Leonardo da Vinci’s studies of friction

Sketches from two different pages in Leonardo’s notebooks: (a, b) from Codex Atlanticus, Biblioteca Ambrosiana, Milan (CA folio 532r c. 1506-8), and (c) from Codex Arundel, British Library, London (Arundel folio 41r c. 1500-05)

Sketches from two different pages in Leonardo’s notebooks: (a, b) from Codex
Atlanticus, Biblioteca Ambrosiana, Milan (CA folio 532r c. 1506-8), and (c) from Codex Arundel, British Library, London (Arundel folio 41r c. 1500-05)

Ian M. Hutchings
Based on a detailed study of Leonardo da Vinci’s notebooks, this review examines the development of his understanding of the laws of friction and their application. His work on friction originated in studies of the rotational resistance of axles and the mechanics of screw threads.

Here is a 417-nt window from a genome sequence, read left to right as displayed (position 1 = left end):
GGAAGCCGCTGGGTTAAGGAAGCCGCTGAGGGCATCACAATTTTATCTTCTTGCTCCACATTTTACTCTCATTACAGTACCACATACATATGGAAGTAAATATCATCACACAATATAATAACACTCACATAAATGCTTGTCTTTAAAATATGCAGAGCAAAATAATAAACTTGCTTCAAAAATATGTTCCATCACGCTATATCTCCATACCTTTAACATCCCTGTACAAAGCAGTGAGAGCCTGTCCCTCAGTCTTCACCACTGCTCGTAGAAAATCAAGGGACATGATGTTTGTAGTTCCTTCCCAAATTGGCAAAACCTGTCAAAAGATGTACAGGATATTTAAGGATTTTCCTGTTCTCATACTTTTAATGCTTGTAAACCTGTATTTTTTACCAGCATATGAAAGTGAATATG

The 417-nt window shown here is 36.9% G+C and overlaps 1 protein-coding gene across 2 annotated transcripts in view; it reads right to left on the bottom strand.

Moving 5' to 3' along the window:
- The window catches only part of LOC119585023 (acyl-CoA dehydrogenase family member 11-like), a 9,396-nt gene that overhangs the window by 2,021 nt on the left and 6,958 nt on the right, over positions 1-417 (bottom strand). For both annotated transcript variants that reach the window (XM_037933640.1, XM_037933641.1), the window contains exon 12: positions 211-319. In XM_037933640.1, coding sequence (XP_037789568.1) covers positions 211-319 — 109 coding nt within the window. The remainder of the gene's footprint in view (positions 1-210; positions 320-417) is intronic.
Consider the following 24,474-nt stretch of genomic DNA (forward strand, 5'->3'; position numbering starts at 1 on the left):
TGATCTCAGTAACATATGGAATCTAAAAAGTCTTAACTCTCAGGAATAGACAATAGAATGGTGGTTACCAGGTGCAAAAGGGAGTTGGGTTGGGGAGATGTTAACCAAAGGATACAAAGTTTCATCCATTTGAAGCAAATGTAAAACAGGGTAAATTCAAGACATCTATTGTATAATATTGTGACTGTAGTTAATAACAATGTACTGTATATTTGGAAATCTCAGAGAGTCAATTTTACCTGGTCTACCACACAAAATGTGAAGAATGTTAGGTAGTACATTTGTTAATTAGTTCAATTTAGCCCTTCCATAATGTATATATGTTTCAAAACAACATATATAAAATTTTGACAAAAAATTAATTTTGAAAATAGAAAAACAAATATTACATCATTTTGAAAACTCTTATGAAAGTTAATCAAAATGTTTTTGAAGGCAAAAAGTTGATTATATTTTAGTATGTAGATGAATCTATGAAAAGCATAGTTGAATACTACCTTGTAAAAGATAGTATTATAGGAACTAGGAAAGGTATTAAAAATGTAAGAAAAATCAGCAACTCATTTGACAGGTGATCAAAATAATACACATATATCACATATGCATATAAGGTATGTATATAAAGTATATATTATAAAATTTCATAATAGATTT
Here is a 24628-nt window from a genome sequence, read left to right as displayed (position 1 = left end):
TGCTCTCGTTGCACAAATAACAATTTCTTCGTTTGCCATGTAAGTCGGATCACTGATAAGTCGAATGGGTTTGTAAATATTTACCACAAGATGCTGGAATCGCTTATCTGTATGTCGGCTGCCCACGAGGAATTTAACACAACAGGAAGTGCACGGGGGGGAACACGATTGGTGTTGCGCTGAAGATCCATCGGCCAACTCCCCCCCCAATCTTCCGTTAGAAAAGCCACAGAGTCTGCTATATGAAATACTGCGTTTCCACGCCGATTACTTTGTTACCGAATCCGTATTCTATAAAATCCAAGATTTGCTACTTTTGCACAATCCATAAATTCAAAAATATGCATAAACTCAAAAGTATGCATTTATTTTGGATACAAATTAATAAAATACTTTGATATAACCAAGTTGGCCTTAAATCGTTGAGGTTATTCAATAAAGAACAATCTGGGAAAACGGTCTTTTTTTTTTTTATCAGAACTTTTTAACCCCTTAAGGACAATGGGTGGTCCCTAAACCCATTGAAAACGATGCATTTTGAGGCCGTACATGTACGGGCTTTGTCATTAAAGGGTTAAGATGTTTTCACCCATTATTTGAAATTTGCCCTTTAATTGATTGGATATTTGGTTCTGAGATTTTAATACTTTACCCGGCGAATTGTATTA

He pursued the topic for more than 20 years, incorporating his empirical knowledge of friction into models for several mechanical systems. Diagrams which have been assumed to represent his experimental apparatus are misleading, but his work was undoubtedly based on experimental measurements and probably largely involved lubricated contacts.
Although his work had no influence on the development of the subject over the succeeding centuries, Leonardo da Vinci holds a unique position as a pioneer in tribology.
Read more at http://www.ifm.eng.cam.ac.uk/uploads/Hutchings_Leonardo_Friction_2016_v2.pdf

Read also: Study reveals Leonardo da Vinci’s ‘irrelevant’ scribbles mark the spot where he first recorded the laws of friction

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